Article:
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Old 07-04-2010, 18:12   #61
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Quote:
Originally Posted by Chocovla View Post
Straight to the point while writing about characters that feel real and believable.

Barrytown trilogy

Blokelit to the max my ultimate guilty pleasure.

High fidelity- Nick Hornby

Daytime soap in the middle ages but oh so addictive. The one book I would love to see a film made of. The sequel World without end was enjoyable but not nearly as good as the first book.

The pillars of the earth- Ken Follett
Interesting. I love the Barrytown trilogy and High Fidelity, so I'll check out your other recommendation

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Green River Rising - Tim Willocks
The Wasp Factory - Iain Banks
Trainspotting - Irvine Welsh
Same again. Trainspotting is superb and the Wasp Factory is a fine read, so I'll take a look at Green River Rising
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Old 10-04-2010, 04:15   #62
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The Great Gatsby is my clear favourite book - was surprised to not see it mentioned until post #50 - so much loss and longing encapsulated in such a short book, it's amazing - can't seem to keep hold of a copy of this, just bought my 6th or 7th

To Kill A Mockingbird
Slaughterhouse 5

honourable mentions to:
Mother Night (did battle with Slaughterhouse for my Vonnegut selection)
The Grapes of Wrath
Heart of Darkness (HATED this when I read it for A-Level, read it again about a decade later and absolutely loved it - have just bought Madame Bovary on the same basis)

Just reading this thread has given me some (hopefully) good recommendations based on similarities in choice, lots of the books on here I've read and loved, so thanks
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Old 10-04-2010, 08:14   #63
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This is tough and is likely to change right after I post it, but here goes:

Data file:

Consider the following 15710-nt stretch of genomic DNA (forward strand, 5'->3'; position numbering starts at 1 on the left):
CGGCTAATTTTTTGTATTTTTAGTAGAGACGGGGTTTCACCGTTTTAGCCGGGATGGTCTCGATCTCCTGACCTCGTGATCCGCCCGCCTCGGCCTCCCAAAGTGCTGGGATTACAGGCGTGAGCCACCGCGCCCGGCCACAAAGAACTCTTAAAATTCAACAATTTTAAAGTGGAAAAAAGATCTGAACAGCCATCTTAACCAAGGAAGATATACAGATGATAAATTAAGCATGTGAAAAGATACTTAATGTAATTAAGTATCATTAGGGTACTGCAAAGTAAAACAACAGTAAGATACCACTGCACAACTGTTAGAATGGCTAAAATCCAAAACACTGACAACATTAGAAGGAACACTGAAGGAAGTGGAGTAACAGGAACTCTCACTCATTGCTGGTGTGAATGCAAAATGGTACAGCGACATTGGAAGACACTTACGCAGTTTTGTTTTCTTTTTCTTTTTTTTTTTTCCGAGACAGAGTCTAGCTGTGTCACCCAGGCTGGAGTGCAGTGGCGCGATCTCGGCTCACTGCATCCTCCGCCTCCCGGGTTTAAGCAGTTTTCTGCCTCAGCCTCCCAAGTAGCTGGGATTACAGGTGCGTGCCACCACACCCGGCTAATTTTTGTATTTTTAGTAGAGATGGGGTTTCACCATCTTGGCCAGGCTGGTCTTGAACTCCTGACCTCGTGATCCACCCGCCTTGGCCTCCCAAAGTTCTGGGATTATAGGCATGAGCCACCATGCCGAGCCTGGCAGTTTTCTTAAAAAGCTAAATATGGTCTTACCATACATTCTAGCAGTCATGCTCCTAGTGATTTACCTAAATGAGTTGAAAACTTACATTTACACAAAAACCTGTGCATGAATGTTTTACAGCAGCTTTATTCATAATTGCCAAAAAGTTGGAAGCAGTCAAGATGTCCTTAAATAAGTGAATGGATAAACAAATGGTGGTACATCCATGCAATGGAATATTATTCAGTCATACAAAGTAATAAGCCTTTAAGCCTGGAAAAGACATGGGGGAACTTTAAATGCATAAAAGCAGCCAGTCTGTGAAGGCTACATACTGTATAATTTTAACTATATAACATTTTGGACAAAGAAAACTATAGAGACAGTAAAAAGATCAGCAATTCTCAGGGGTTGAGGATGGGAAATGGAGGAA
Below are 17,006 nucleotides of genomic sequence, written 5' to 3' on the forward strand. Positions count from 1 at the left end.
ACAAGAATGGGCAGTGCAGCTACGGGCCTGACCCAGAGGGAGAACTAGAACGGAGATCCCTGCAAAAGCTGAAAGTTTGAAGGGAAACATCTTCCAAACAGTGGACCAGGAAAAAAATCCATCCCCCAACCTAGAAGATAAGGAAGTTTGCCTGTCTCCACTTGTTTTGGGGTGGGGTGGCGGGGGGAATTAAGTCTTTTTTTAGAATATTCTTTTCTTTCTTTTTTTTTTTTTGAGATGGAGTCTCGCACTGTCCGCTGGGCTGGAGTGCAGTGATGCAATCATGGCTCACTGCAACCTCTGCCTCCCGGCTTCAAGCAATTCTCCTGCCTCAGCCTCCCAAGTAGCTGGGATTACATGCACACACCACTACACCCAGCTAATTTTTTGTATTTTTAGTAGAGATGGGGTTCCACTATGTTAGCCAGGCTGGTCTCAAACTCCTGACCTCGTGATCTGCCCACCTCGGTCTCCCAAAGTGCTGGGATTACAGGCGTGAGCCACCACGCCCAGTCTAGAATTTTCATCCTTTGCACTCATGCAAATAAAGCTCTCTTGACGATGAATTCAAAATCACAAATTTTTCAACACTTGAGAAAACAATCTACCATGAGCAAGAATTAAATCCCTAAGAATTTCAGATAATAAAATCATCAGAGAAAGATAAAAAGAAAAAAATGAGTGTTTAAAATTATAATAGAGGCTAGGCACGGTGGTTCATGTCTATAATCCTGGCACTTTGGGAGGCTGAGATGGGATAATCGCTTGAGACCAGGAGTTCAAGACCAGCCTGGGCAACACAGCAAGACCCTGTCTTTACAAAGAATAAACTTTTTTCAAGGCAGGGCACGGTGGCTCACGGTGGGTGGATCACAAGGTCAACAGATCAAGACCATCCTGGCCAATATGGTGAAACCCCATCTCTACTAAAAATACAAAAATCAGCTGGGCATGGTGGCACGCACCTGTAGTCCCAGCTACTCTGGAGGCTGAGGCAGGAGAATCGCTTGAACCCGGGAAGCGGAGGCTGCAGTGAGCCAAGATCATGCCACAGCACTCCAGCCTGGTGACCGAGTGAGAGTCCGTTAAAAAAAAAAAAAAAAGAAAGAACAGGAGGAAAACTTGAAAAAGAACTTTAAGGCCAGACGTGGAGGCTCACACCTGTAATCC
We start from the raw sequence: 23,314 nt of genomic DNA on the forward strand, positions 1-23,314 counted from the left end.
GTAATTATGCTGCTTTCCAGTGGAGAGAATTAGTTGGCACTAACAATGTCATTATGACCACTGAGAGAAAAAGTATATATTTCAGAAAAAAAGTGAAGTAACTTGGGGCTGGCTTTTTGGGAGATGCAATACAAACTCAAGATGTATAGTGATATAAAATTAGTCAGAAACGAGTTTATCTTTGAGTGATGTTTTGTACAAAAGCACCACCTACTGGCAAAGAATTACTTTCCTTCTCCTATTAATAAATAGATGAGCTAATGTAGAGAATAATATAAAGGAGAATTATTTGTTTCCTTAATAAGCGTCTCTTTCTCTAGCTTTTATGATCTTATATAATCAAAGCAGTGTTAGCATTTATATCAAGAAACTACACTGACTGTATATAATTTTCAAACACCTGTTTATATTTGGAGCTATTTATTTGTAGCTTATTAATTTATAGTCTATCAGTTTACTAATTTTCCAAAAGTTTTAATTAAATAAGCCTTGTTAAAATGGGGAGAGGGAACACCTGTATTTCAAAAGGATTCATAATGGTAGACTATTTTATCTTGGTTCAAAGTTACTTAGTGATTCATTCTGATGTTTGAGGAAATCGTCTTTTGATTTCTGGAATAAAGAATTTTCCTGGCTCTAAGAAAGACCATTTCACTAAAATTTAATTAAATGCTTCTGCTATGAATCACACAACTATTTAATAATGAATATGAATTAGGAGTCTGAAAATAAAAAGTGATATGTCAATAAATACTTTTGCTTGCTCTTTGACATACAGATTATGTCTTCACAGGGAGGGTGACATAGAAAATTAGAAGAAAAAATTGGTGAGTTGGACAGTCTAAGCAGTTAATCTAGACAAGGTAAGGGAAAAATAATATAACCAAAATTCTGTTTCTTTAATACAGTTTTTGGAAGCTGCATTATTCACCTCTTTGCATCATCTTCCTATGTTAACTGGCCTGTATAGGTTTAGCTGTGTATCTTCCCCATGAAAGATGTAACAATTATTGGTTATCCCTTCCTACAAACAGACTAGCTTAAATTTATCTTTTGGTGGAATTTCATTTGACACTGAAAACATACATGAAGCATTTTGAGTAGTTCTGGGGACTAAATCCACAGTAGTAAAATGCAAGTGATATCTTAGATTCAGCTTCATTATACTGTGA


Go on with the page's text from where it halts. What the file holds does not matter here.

Wizard & Glass by Stephen King - King has written so many of my favourite stories and the Dark Tower is my favourite multibook fiction ever, so it was tough picking just one, but this sits nicely between them both. Fantastic, heartbreaking lovestory while building an intricate depiction of Roland's world before he was forced on his quest.

Hyperion by Dan Simmons - This is an absolute flood of ideas, using ones that could easily have been novels in their own right as simple scene dressing. The result is a series of gripping Tales which build an incredibly detailed and ecclectic universe.

Mort by Terry Pratchett - My favourite Discworld usually flops between this and Guards Guards. I've reread this one most though, so I'm giving it the mention here.


Honourable mentions: Guards Guards, obviously and most of the rest of the Discworld novels too. The Stand, IT, The Long Walk, The Shining, Misery, Secret Window Secret Garden, Bag of Bones from King. Most of Lovecraft's work, but one volume that stands out is the Call of Cthulhu & Other Weird Stories (for the Rats in the Walls, the Call of Cthulhu and the Shadow Over Innsmouth). The Sandman (especially Season of the Mists and Brief Lives), Preacher (Until the End of the World, War in the Sun). Cryptonomicon. Amadeus. Hitchiker's. Infinity Welcomes Careful Drivers. Okay, I need to stop before this becomes a joke.

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Old 20-05-2010, 10:40   #64
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The Neverending Story - Michael Ende

I'm the King of the Castle - Susan Hill

On the Beach - Neville Shute

three books which i can read over, ond over
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Old 27-05-2010, 14:11   #65
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The four I immediately thought of have already been mentioned, which is nice

100 Years of Solitude
Shadow of the Wind
The Stand

and the 'most read' being The HitchHiker's Guide to the Galaxy
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Old 22-12-2010, 10:22   #66
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Green River Rising - Tim Willocks
Loved this in my teens but Tim's Blood Stained Kings is a much, much better book. Spoke to him briefly about the distribution of the film version of Bad City Blues, nice chap. I keep meaning to read his medieval story, The Religion.
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Old 22-12-2010, 11:34   #67
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In Cold Blood - Truman Capote
One Hundred Years of Solitude - Gabriel Garcia Marquez

erm... can't think of a 3rd, nothing has gripped me like the two above.
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Old 22-12-2010, 12:20   #68
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limit my favorite books to just three? that's unpossible !!

erm..

ok.. here goes.

In NO PARTICULAR ORDER

Lord of the Rings Trilogy

The Hitchhiker's Guide To The Galaxy

Dune.. no wait, I mean The Nights dawn Trilogy.. no actually Ender's game.. Azimov's Foundation seri.. erm.. The culture novels of Iain M. Ba.. ah.. er.. The forever war? The Belgariad? Diskworld series? Perdido Street stat.. Song of Ice & Fire.. Lord of the ri..wait! I've done that one..

aaaaaargh !! no .. it cannot be done.

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Old 22-12-2010, 12:56   #69
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I'm the King of the Castle - Susan Hill